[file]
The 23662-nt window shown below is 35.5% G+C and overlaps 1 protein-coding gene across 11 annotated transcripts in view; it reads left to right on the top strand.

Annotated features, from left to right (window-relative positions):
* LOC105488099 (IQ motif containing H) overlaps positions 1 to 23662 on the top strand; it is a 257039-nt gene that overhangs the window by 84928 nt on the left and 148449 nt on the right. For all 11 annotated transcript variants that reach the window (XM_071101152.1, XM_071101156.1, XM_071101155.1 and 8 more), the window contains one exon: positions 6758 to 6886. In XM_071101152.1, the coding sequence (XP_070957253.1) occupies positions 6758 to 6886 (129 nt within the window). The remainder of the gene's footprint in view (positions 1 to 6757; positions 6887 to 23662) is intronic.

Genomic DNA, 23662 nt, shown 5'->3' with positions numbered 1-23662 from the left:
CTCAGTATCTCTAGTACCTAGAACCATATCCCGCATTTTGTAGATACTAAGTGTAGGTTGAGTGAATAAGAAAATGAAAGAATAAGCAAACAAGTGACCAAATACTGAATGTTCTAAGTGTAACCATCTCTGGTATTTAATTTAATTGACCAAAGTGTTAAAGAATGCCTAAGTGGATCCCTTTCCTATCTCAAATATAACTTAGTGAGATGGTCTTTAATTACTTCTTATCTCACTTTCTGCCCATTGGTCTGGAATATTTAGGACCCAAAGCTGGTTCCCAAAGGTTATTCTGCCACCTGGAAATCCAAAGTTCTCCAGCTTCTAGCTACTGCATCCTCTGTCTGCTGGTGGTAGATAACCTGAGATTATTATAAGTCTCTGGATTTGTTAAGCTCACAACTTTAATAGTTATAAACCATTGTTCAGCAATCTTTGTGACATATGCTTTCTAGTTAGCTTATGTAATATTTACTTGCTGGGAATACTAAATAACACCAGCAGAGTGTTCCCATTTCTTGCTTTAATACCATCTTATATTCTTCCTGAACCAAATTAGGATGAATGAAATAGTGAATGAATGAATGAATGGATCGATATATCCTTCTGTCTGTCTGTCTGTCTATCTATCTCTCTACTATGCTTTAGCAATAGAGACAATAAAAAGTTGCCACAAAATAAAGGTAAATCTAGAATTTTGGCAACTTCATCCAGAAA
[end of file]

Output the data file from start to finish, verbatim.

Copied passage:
The 23662-nt window shown below is 35.5% G+C and overlaps 1 protein-coding gene across 11 annotated transcripts in view; it reads left to right on the top strand.

Annotated features, from left to right (window-relative positions):
* LOC105488099 (IQ motif containing H) overlaps positions 1 to 23662 on the top strand; it is a 257039-nt gene that overhangs the window by 84928 nt on the left and 148449 nt on the right. For all 11 annotated transcript variants that reach the window (XM_071101152.1, XM_071101156.1, XM_071101155.1 and 8 more), the window contains one exon: positions 6758 to 6886. In XM_071101152.1, the coding sequence (XP_070957253.1) occupies positions 6758 to 6886 (129 nt within the window). The remainder of the gene's footprint in view (positions 1 to 6757; positions 6887 to 23662) is intronic.

Genomic DNA, 23662 nt, shown 5'->3' with positions numbered 1-23662 from the left:
CTCAGTATCTCTAGTACCTAGAACCATATCCCGCATTTTGTAGATACTAAGTGTAGGTTGAGTGAATAAGAAAATGAAAGAATAAGCAAACAAGTGACCAAATACTGAATGTTCTAAGTGTAACCATCTCTGGTATTTAATTTAATTGACCAAAGTGTTAAAGAATGCCTAAGTGGATCCCTTTCCTATCTCAAATATAACTTAGTGAGATGGTCTTTAATTACTTCTTATCTCACTTTCTGCCCATTGGTCTGGAATATTTAGGACCCAAAGCTGGTTCCCAAAGGTTATTCTGCCACCTGGAAATCCAAAGTTCTCCAGCTTCTAGCTACTGCATCCTCTGTCTGCTGGTGGTAGATAACCTGAGATTATTATAAGTCTCTGGATTTGTTAAGCTCACAACTTTAATAGTTATAAACCATTGTTCAGCAATCTTTGTGACATATGCTTTCTAGTTAGCTTATGTAATATTTACTTGCTGGGAATACTAAATAACACCAGCAGAGTGTTCCCATTTCTTGCTTTAATACCATCTTATATTCTTCCTGAACCAAATTAGGATGAATGAAATAGTGAATGAATGAATGAATGGATCGATATATCCTTCTGTCTGTCTGTCTGTCTATCTATCTCTCTACTATGCTTTAGCAATAGAGACAATAAAAAGTTGCCACAAAATAAAGGTAAATCTAGAATTTTGGCAACTTCATCCAGAAA